Sadiq Khan addresses issues at Dagenham Question Time event
PUBLISHED: 17:00 03 November 2017 | UPDATED: 13:36 06 November 2017
A lively People’s Question Time took place in Dagenham last night, giving hundreds of voters a chance to quiz mayor of London Sadiq Khan and Greater London Assembly members.
The two-hour show touched on the biggest issues of the day and was split into discussions on safety, housing, transport, environment and the economy.
Residents were selected at random to directly put their questions to Mr Khan and the GLA members - and the discussion was generally much more polite than on the the BBC’s version of Question Time.
“It is great to be here in the People’s Republic of Dagenham,” announced Mr Khan at the beginning of the event. He was visiting for the second time in a week following the Dagenham East film production announcement.
The majority of those in attendance were from the borough - but some had come from further afield to raise concerns.
Lots of London-wide issues were discussed - but Mr Khan was quizzed on some local issues.
Inevitably, the issue of police counter closures came up and Mr Khan said that for the moment both Dagenham police station and the counter at Barking Learning Centre will remain open for now until yet another consultation has taken place.
The evening’s most poignant moment came when a mother from Dagenham spoke about the death of her son, who was stabbed to death.
“What will be my son’s legacy?” she asked.
Mr Khan responded that he had “spoken to too many people like her” and he is working with police, schools, community groups and charities to ensure there is a reduction in knife crime.
The most heated exchanges were saved for housing. Andrew Achilleos, chair of the Dagenham and Rainham Labour Party, asked a question in relation to affordable housing.
Mr Khan responded by talking about his policy of ensuring at least 35 per cent of new developments are designated as “genuinely affordable housing,” with 50 pc being the aspirational target.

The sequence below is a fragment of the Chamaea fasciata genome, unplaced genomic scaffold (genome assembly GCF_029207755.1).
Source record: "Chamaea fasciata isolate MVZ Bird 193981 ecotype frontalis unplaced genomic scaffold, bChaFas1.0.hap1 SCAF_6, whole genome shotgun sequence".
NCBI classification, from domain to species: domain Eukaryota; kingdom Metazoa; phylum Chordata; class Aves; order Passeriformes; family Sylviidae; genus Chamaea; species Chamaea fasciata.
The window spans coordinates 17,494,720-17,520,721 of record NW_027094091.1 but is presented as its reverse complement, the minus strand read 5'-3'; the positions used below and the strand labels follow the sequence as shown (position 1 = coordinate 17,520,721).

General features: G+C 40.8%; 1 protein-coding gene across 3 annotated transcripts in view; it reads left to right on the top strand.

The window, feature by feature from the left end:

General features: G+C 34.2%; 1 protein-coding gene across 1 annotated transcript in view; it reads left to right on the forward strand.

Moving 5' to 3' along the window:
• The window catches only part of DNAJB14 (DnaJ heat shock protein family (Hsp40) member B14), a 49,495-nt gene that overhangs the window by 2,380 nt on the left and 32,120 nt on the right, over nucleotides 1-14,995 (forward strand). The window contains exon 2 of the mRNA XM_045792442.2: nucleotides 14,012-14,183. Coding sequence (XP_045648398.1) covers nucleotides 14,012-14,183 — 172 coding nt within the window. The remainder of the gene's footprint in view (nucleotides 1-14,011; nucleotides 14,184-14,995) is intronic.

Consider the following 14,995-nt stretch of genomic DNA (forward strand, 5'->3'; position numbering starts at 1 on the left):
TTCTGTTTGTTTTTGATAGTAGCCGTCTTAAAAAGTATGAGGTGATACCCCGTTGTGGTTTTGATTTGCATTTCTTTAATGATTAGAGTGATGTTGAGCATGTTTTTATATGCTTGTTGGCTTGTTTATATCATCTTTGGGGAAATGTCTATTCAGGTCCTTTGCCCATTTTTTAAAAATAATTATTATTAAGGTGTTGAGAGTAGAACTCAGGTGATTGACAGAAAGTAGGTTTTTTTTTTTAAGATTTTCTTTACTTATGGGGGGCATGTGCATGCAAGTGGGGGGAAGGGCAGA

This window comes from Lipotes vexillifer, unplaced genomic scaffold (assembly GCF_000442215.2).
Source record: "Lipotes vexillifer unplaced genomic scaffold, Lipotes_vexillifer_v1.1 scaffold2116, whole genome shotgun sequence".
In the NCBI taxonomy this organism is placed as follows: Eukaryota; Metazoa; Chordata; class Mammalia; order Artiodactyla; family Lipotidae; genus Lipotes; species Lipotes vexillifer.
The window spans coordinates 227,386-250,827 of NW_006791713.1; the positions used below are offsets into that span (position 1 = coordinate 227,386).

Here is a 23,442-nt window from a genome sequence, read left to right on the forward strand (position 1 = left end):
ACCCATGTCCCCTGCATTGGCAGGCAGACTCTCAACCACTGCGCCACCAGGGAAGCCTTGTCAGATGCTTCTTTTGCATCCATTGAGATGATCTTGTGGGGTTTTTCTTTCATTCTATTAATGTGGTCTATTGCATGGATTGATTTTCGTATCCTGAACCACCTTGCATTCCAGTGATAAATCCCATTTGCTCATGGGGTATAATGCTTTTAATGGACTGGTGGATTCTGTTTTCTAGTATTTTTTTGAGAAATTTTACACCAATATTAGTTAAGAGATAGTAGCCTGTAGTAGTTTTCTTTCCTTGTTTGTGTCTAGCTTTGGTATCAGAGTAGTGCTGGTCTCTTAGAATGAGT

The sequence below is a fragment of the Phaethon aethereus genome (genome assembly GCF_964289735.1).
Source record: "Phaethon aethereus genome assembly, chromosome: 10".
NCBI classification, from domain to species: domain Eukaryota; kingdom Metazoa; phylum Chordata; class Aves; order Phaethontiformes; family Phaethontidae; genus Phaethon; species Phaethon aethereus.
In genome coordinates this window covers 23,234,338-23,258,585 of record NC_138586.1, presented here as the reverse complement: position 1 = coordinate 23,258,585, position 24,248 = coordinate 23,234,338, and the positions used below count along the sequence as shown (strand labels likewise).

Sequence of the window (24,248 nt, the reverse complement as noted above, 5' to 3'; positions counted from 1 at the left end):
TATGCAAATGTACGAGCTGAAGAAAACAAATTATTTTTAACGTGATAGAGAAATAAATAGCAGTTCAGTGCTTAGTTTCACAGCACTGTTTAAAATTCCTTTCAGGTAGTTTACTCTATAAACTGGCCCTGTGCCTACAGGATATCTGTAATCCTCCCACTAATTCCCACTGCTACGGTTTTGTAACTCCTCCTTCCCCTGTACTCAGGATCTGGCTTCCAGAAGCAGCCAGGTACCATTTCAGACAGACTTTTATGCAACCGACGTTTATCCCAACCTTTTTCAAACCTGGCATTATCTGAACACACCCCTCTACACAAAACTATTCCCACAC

“Fixing London’s housing market is a marathon, not a sprint,” he noted.
Andrew Boff, Conservative GLA member and Barking Riverside resident, was quick to interject.
“You can’t live in a percentage,” he said, before criticising the overall volume of housing currently being built.
Obsessing over the proportion that is affordable misses the point, he said, because the biggest problem is supply.
“I won’t be lectured on the housing crisis by a Tory,” retorted Khan, to rapturous applause from the sell out crowd.
The assembly members in attendance didn’t get too many opportunities to steal Khan’s limelight, and he remained very much front and centre throughout the evening.
Indeed some looked thoroughly bored - sat in the back corner, Keith Prince, assembly member for Havering and Redbridge, looked to be doodling or playing on his phone for most of the evening.
However there were some meaningful contributions from members. The Green Party’s Caroline Russell pointed out that on the assembly member’s minibus journey to Jo Richardson Community School, which is where the event was held, they were in “stop-start” traffic the whole way - but improving transport shouldn’t just involve increasing the amount of available public transport. Walking and cycling needed to be prioritised too, she said.
Overall the huge crowd maintained a positive, constructive atmosphere. Those in attendance showed a genuine concern and interest for the issues facing London.